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Seven Contract Management Tips You Need to Know
By Michael L Young

To successfully manage contracts for a government agency requires that you are able to:

  • Develop suitable arrangements for managing the contract, including establishing risk management and communication strategies
  • Monitor the contractor’s performance against the contract and deal with issues such as contract variations and disputes

  • Complete the contract, review the contractor’s performance and prepare a contract review or audit report that can be used in future evaluations.

This is all text book stuff but I have developed seven tips you need to know to facilitate this process and become a successful contract manager:

  1. Relationships are everything

    Maintaining good relationships with suppliers is vital to the successful completion of any project. You need to try to work as partners with suppliers to get the job done for the benefit of the project. Once a contract gets into dispute, no-one ends up winning and the project almost always suffers as a result.

  2. Approvals always take twice as long as you plan for

    Procurement approval is rarely given quickly. Always schedule in more time than you think you will need. If the approval comes through quickly, then you have no problem and the tendering process can start on time. If the approval is delayed, hopefully there will be less or no impact on the rest of the schedule.

  3. Suppliers have a right to maintain a profit

    There is no incentive for a supplier to provide a product or service if they can’t make a profit from it. If contract negotiations or subsequent contract management paint the supplier into a corner from which it is difficult or impossible for them to make a profit, then they are unlikely to deliver on the contract, and the project will suffer as a result.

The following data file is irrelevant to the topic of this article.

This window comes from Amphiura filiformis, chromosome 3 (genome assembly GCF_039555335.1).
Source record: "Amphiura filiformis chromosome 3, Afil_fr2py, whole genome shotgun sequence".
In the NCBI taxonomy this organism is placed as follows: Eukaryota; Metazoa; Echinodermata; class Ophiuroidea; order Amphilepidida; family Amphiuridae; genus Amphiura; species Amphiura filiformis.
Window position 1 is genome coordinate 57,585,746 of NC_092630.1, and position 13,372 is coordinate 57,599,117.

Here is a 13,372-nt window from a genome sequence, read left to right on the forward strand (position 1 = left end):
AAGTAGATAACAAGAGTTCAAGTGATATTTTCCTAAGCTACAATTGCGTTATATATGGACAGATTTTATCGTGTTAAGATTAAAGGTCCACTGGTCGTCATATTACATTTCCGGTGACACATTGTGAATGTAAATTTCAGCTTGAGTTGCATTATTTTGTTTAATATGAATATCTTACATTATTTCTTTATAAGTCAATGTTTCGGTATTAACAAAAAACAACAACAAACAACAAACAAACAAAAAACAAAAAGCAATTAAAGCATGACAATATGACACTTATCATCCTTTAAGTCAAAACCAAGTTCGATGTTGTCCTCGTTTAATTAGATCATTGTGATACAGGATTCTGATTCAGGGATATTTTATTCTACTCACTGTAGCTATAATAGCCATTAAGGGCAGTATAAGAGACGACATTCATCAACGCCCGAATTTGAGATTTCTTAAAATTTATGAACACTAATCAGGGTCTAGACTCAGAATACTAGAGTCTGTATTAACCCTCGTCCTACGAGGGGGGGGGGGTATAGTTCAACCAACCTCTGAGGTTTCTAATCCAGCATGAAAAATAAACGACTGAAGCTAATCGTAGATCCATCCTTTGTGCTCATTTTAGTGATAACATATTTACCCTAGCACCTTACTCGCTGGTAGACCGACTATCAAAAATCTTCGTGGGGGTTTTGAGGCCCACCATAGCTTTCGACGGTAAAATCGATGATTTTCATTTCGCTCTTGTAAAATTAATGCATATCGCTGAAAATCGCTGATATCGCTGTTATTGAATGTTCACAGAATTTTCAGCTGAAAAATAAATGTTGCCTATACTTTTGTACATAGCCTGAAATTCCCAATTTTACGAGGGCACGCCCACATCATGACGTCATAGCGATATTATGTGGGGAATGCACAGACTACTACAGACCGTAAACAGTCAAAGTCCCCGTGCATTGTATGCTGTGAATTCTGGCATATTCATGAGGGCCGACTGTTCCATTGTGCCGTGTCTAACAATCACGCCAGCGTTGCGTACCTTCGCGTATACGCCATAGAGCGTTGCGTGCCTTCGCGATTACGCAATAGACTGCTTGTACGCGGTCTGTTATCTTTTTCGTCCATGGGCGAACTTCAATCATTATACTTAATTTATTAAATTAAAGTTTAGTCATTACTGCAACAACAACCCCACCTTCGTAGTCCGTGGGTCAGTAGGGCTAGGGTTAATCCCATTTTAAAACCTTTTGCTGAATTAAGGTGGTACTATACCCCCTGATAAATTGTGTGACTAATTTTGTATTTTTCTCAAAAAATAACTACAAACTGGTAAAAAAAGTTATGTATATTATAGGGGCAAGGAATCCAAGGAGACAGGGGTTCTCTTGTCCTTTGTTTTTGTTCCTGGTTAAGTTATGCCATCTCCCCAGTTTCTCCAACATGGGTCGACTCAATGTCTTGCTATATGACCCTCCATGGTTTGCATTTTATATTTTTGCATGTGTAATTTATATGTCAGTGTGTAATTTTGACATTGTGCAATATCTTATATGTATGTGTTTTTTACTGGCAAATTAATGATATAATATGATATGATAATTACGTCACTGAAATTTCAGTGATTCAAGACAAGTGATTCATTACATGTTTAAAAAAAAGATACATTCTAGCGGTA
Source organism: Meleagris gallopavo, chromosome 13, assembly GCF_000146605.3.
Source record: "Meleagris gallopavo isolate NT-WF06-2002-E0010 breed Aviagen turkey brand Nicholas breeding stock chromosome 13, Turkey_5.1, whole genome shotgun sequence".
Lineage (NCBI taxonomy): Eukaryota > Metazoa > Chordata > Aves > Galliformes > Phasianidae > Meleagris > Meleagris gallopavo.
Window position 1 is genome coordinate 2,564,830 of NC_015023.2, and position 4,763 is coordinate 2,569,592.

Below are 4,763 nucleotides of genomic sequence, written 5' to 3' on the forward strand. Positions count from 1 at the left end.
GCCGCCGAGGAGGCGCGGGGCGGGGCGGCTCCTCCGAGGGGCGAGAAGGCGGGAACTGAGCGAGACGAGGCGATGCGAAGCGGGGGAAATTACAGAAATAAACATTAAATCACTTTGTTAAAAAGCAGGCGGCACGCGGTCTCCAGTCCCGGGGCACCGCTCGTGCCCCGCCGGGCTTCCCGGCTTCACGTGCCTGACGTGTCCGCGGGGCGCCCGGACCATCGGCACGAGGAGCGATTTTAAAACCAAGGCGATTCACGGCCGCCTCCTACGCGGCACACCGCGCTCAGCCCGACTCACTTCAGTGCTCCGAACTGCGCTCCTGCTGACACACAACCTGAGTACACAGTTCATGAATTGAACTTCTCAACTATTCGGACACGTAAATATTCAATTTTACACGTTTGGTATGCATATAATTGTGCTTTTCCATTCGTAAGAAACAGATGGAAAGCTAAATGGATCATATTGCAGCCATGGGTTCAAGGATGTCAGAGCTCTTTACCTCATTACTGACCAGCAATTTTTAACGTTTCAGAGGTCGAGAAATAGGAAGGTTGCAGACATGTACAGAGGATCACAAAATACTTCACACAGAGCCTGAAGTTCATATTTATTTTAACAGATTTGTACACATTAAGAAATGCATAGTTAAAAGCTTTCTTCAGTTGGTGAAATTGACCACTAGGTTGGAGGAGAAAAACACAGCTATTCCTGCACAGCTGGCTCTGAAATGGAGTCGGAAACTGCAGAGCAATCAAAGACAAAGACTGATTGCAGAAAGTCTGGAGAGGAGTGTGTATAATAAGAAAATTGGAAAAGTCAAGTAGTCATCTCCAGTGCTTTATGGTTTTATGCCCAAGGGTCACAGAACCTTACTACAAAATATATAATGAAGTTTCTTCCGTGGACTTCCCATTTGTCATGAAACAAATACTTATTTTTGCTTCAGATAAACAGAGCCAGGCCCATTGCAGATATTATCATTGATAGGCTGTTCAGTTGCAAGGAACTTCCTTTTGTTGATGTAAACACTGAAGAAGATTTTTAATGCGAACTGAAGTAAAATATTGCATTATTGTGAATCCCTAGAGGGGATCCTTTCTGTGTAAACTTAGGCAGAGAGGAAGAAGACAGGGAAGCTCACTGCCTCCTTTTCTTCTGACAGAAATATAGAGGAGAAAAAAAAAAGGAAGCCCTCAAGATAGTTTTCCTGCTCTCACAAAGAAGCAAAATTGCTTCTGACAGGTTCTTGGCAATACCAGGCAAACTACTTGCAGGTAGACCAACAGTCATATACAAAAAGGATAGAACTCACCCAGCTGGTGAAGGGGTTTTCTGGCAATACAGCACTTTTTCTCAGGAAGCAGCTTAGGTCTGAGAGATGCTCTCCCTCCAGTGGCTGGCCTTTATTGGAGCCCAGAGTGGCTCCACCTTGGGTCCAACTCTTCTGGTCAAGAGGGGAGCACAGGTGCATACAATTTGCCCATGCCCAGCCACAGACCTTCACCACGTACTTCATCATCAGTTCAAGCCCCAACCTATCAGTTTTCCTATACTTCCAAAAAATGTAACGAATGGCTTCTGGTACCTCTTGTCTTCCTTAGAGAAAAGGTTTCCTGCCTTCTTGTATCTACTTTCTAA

4. Look for guidance from within your agency

    Contract managers should look for guidance from within their agency, which should have established processes and systems for managing contracts. Your agency’s contract management guidance should define things like:

    • Processes for approval of contracts and contract variations
    • Delegations for approving contracts and contract variations of different values and/or types

    • Delegations for approving payments against contracts

    • Standard forms and templates for contract management and approval

    • Limits to the authorities of delegates and any requirements for separation of duties, for example that the person who authorises payment against a contract must not be the same person who approved the contract itself

    • Processes and procedures for initiating, registering and processing contracts and payments in the agency’s financial systems.

  5. Key contract clauses

    It is important to familiarise yourself with the key clauses in the contract. If most of your contracts use standard agency contracts, then you should find that you quickly become familiar with the standard terms and conditions, and can easily locate the clauses that create significant conditions and obligations for either the contractor or the agency.

    When reviewing the contract, you need to ensure that you understand the intent of all the standard clauses and any non-standard ones. Remember that the agency is obliged to comply with all the provisions of a signed contract, so you must understand what is required.

  6. Payment terms

    Different payment terms may be used in different contracts, with the appropriate terms being chosen depending on the degree of control the agency wants to have over the contractor, how much risk the agency wants to transfer to the contractor, and the type of business the agency is involved in.

    It is very important to understand the payment terms agreed to in the contract, including the dates or events that will trigger payment. Meeting the contract payment terms is one of the primary obligations your agency has towards the contractor, and failing to meet these terms is not only a breach of the contract, but can also threaten the continued success of the contract and the contractor’s performance..

  7. It’s not just about signing a contract

    Remember that the procurement process doesn’t end when the contract is signed – a successful procurement outcome can only be achieved if the resulting contract is well managed to ensure that it delivers the expected outcomes.

Michael Young is Principal Consultant with ‘Transformed’ – Project Management Unleashed. http://www.transformed.com.au

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